Discount stores are providing shoppers with more than the goods on the shelf — they’re providing a psychological out for at least some consumers who see themselves in a holistic manner.
“There’s more room for people to have a broader conceptualization of what they are and what stores they belong in,” said Kit Yarrow, a consumer psychologist at Golden Gate University in San Francisco. “People don’t want to be — in their own image of themselves — in that category of those high-end stores. They think of themselves in a broad way. People who do have means don’t want to be identified as people who are in a category that separates them from the rest of the world. They want to think of themselves as a little more average. There’s almost an anticachet around being wealthy.”
And so consumers are viewing stores differently.
“People really perceive the entire shopping universe to be available to them today,” Yarrow said. “I don’t think people think of themselves as a Macy’s shopper today. They did even five years ago.”
Luxe shoppers are also using their trips to the discount world to justify their other spending.
The consumer itch that needs to be scratched here is long familiar to grocery retailers, which refer to it as “licensing,” said Herb Sorensen, consumer expert and author of “Inside the Mind of the Shopper.” It’s the reason why the grocers lay out their stores so the produce section and all of its healthy green things is followed immediately by the bakery — shoppers buy something good for themselves and then feel they have license to go for the sweet treat.
It might not be logical, but it’s how shoppers operate.
“You tend to think about it in a rational way and it’s mostly not rational,” Sorensen said. “Every guy thinks they’re great in bed. Well, there is a certain image, but it has no relationship in reality. People think they’re really careful shoppers. This is simply not true. It’s not a rational process, mostly. They respond to cues and things that they themselves are not aware of.”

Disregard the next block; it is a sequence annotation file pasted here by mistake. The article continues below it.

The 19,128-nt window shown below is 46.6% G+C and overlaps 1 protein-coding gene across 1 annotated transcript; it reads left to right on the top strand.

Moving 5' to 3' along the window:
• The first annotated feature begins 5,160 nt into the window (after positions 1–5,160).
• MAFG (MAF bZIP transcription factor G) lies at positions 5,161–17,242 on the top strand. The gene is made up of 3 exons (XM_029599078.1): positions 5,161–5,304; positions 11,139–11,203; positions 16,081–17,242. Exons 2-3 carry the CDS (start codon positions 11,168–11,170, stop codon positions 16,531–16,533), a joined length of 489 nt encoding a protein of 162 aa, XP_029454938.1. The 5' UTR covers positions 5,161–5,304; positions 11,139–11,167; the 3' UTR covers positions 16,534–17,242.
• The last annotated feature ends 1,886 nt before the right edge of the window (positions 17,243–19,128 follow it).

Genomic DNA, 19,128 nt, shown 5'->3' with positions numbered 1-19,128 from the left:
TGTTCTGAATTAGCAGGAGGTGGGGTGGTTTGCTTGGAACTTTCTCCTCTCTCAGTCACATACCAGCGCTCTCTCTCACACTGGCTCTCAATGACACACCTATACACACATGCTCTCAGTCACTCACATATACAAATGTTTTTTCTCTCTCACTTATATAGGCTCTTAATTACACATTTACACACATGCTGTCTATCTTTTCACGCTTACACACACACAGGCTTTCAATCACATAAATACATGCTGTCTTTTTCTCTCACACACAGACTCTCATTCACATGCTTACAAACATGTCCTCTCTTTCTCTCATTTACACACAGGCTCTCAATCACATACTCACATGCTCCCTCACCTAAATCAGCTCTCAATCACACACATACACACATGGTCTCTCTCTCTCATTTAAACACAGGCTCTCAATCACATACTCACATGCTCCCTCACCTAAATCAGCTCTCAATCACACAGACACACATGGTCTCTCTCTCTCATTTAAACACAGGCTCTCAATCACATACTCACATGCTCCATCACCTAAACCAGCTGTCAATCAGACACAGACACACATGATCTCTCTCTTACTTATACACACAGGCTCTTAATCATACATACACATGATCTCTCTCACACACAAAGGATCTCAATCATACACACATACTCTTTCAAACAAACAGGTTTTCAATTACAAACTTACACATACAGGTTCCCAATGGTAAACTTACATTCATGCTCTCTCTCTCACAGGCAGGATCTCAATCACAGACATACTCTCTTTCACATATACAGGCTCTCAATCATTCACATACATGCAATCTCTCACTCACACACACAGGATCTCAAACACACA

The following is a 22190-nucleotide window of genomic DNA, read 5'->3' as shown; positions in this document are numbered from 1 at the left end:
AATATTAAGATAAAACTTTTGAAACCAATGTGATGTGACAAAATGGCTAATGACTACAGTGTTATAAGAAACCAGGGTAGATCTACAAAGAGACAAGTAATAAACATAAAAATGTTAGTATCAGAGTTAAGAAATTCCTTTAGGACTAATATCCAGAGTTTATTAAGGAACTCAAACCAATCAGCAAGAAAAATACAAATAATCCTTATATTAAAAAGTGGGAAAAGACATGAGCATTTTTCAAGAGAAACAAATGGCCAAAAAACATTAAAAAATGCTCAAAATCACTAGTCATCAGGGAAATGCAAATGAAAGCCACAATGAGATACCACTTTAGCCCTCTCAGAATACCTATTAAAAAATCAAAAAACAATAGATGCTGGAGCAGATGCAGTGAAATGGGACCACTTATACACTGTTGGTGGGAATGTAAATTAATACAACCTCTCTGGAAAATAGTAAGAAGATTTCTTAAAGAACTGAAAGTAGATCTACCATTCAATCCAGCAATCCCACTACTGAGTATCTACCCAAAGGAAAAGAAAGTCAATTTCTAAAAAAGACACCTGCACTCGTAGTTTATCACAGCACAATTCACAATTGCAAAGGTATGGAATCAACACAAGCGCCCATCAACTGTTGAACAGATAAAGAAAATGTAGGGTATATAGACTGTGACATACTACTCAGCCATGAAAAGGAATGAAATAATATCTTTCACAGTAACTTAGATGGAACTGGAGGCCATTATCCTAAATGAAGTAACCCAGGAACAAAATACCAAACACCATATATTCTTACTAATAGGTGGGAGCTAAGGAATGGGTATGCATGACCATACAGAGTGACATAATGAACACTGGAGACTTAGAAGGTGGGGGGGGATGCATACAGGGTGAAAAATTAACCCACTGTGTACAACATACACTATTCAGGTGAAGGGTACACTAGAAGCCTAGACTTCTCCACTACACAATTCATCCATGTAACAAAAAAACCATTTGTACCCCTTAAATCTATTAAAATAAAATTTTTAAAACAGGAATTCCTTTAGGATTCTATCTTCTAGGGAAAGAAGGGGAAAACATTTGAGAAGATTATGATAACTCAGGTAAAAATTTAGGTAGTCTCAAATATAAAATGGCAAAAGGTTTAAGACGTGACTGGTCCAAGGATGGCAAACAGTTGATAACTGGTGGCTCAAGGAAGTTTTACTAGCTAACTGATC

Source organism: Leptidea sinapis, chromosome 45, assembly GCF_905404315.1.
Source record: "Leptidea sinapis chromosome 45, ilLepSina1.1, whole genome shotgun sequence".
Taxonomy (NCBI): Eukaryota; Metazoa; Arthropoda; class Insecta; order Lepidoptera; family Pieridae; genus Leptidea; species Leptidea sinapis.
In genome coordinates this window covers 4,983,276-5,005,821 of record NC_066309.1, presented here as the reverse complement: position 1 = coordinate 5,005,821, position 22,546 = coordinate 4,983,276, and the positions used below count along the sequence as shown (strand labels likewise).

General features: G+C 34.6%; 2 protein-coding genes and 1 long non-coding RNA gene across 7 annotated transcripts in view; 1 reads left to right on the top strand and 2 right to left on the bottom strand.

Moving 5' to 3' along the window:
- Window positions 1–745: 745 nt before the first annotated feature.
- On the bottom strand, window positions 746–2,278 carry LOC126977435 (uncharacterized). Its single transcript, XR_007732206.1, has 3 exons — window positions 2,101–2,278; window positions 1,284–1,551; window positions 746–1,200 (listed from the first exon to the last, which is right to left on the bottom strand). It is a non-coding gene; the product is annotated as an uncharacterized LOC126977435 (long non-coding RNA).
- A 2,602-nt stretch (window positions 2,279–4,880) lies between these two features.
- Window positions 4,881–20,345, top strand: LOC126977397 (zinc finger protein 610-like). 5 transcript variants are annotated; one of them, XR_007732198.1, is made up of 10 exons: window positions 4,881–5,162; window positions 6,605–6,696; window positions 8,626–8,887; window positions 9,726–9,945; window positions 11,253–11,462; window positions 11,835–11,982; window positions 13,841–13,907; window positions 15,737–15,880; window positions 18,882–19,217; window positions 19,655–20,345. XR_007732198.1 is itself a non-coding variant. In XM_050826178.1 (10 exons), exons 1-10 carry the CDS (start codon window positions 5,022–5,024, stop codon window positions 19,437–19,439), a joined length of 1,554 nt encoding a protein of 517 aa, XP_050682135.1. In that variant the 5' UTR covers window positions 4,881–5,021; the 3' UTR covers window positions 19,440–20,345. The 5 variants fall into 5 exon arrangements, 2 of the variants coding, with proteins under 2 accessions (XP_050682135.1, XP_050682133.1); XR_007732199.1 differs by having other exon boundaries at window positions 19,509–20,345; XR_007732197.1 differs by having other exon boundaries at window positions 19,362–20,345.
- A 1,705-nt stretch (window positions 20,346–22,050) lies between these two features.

And so, a trip to Target might give a luxe shopper the license to make a stop at Gucci and Chanel and so on.
The economy’s been bad, but it hasn’t been bad for everyone and those shoppers from across the price spectrum who still have the means to spend are looking for an excuse to open up.
“Large numbers of people have just as much income and comparable expense as they had five, 10 years ago,” Sorensen said. “What they’ve been hit with is massive psychological damage. It’s no longer like, ‘I’m riding on a crest of a wave.’”
Mark Montagna, an analyst at Avondale Partners who focuses on value retailers, said dollar stores are well aware that they draw higher-end shoppers, a fact that other low-end stores don’t address as much.
“I’m not sure that they’re talking to [higher-end shoppers] or trying to figure out how to talk to them better,” Montagna said. “Whatever they’re doing, they need to talk to them more often because that customer will be more of a full-price customer. They’re also going to be buying the higher-end product at these value department stores.”